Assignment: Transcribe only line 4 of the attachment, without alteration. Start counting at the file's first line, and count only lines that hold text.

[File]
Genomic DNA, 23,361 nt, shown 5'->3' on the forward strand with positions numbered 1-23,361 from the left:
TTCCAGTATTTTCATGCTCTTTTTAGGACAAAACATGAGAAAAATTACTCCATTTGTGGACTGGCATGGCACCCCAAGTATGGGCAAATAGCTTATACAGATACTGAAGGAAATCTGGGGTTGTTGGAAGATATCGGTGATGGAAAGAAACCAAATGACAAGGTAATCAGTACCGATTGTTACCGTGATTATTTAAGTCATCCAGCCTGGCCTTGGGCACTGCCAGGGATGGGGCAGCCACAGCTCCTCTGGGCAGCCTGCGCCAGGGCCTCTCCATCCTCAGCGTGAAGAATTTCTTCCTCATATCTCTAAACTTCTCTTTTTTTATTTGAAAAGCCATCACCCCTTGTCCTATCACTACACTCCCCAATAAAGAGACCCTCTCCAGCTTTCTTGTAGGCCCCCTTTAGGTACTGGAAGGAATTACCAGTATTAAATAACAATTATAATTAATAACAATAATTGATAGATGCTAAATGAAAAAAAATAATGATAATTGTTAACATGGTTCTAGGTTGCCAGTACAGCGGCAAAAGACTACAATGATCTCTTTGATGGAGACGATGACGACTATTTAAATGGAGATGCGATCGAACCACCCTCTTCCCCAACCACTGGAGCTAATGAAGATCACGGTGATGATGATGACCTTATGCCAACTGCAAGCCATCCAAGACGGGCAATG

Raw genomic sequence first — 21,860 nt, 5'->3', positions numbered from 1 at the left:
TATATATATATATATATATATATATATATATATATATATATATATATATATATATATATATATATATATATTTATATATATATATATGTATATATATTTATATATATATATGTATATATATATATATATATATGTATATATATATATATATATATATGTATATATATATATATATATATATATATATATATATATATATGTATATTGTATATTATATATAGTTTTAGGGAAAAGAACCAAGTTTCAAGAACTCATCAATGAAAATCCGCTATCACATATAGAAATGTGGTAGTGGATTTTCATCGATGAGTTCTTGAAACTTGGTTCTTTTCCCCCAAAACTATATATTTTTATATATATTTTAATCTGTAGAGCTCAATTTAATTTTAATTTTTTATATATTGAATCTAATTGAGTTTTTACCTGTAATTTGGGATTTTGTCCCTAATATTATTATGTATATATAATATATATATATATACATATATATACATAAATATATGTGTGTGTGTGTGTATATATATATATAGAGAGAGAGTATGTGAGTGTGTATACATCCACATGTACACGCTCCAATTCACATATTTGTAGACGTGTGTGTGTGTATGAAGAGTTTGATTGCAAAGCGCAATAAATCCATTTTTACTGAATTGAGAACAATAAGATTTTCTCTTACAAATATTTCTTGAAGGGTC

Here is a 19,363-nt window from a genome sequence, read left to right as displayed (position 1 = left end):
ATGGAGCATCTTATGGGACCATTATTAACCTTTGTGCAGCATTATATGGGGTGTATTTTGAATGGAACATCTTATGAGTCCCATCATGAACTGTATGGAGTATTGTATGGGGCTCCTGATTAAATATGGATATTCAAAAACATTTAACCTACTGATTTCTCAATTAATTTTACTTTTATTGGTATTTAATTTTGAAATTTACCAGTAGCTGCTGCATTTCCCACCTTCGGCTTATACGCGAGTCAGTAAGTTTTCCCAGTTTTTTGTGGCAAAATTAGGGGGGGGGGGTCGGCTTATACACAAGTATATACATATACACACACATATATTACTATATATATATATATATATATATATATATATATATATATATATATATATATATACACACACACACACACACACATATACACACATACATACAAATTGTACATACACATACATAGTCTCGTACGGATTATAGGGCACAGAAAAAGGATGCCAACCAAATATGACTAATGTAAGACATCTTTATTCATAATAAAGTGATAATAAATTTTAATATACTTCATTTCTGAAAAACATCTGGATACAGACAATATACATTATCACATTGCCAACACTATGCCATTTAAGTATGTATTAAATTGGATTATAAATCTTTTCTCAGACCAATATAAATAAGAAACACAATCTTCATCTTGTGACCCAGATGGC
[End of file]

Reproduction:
TATATATATATATATATATATATATATATATATATATATATATATATATATATATATATATATATATATATTTATATATATATATATGTATATATATTTATATATATATATGTATATATATATATATATATATGTATATATATATATATATATATATGTATATATATATATATATATATATATATATATATATATATATGTATATTGTATATTATATATAGTTTTAGGGAAAAGAACCAAGTTTCAAGAACTCATCAATGAAAATCCGCTATCACATATAGAAATGTGGTAGTGGATTTTCATCGATGAGTTCTTGAAACTTGGTTCTTTTCCCCCAAAACTATATATTTTTATATATATTTTAATCTGTAGAGCTCAATTTAATTTTAATTTTTTATATATTGAATCTAATTGAGTTTTTACCTGTAATTTGGGATTTTGTCCCTAATATTATTATGTATATATAATATATATATATATACATATATATACATAAATATATGTGTGTGTGTGTGTATATATATATATAGAGAGAGAGTATGTGAGTGTGTATACATCCACATGTACACGCTCCAATTCACATATTTGTAGACGTGTGTGTGTGTATGAAGAGTTTGATTGCAAAGCGCAATAAATCCATTTTTACTGAATTGAGAACAATAAGATTTTCTCTTACAAATATTTCTTGAAGGGTC